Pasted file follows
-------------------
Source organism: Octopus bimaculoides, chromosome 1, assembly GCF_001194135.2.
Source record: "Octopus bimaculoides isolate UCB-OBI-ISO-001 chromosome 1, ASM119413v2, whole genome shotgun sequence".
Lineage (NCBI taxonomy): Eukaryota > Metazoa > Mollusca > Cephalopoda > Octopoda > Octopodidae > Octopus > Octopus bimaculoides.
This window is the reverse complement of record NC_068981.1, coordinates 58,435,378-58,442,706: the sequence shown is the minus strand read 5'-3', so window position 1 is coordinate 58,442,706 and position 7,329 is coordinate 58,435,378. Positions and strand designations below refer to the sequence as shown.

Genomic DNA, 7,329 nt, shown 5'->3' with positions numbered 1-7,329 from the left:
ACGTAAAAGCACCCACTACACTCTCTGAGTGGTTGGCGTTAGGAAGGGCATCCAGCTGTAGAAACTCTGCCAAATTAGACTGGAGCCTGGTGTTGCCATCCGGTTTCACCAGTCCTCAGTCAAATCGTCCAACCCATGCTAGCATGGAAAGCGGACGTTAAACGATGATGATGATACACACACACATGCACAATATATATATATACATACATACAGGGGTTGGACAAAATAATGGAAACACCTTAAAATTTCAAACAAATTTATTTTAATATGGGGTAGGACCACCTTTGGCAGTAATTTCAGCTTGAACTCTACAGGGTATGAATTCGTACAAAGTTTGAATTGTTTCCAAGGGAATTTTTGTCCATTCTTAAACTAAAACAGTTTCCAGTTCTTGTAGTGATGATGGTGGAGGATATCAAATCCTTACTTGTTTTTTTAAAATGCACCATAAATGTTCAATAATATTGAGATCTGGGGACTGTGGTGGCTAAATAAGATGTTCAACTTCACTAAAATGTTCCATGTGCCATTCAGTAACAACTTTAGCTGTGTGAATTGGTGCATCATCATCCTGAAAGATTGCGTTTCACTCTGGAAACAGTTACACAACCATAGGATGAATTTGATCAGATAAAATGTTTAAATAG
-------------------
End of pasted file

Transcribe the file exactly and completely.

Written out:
Source organism: Octopus bimaculoides, chromosome 1, assembly GCF_001194135.2.
Source record: "Octopus bimaculoides isolate UCB-OBI-ISO-001 chromosome 1, ASM119413v2, whole genome shotgun sequence".
Lineage (NCBI taxonomy): Eukaryota > Metazoa > Mollusca > Cephalopoda > Octopoda > Octopodidae > Octopus > Octopus bimaculoides.
This window is the reverse complement of record NC_068981.1, coordinates 58,435,378-58,442,706: the sequence shown is the minus strand read 5'-3', so window position 1 is coordinate 58,442,706 and position 7,329 is coordinate 58,435,378. Positions and strand designations below refer to the sequence as shown.

Genomic DNA, 7,329 nt, shown 5'->3' with positions numbered 1-7,329 from the left:
ACGTAAAAGCACCCACTACACTCTCTGAGTGGTTGGCGTTAGGAAGGGCATCCAGCTGTAGAAACTCTGCCAAATTAGACTGGAGCCTGGTGTTGCCATCCGGTTTCACCAGTCCTCAGTCAAATCGTCCAACCCATGCTAGCATGGAAAGCGGACGTTAAACGATGATGATGATACACACACACATGCACAATATATATATATACATACATACAGGGGTTGGACAAAATAATGGAAACACCTTAAAATTTCAAACAAATTTATTTTAATATGGGGTAGGACCACCTTTGGCAGTAATTTCAGCTTGAACTCTACAGGGTATGAATTCGTACAAAGTTTGAATTGTTTCCAAGGGAATTTTTGTCCATTCTTAAACTAAAACAGTTTCCAGTTCTTGTAGTGATGATGGTGGAGGATATCAAATCCTTACTTGTTTTTTTAAAATGCACCATAAATGTTCAATAATATTGAGATCTGGGGACTGTGGTGGCTAAATAAGATGTTCAACTTCACTAAAATGTTCCATGTGCCATTCAGTAACAACTTTAGCTGTGTGAATTGGTGCATCATCATCCTGAAAGATTGCGTTTCACTCTGGAAACAGTTACACAACCATAGGATGAATTTGATCAGATAAAATGTTTAAATAG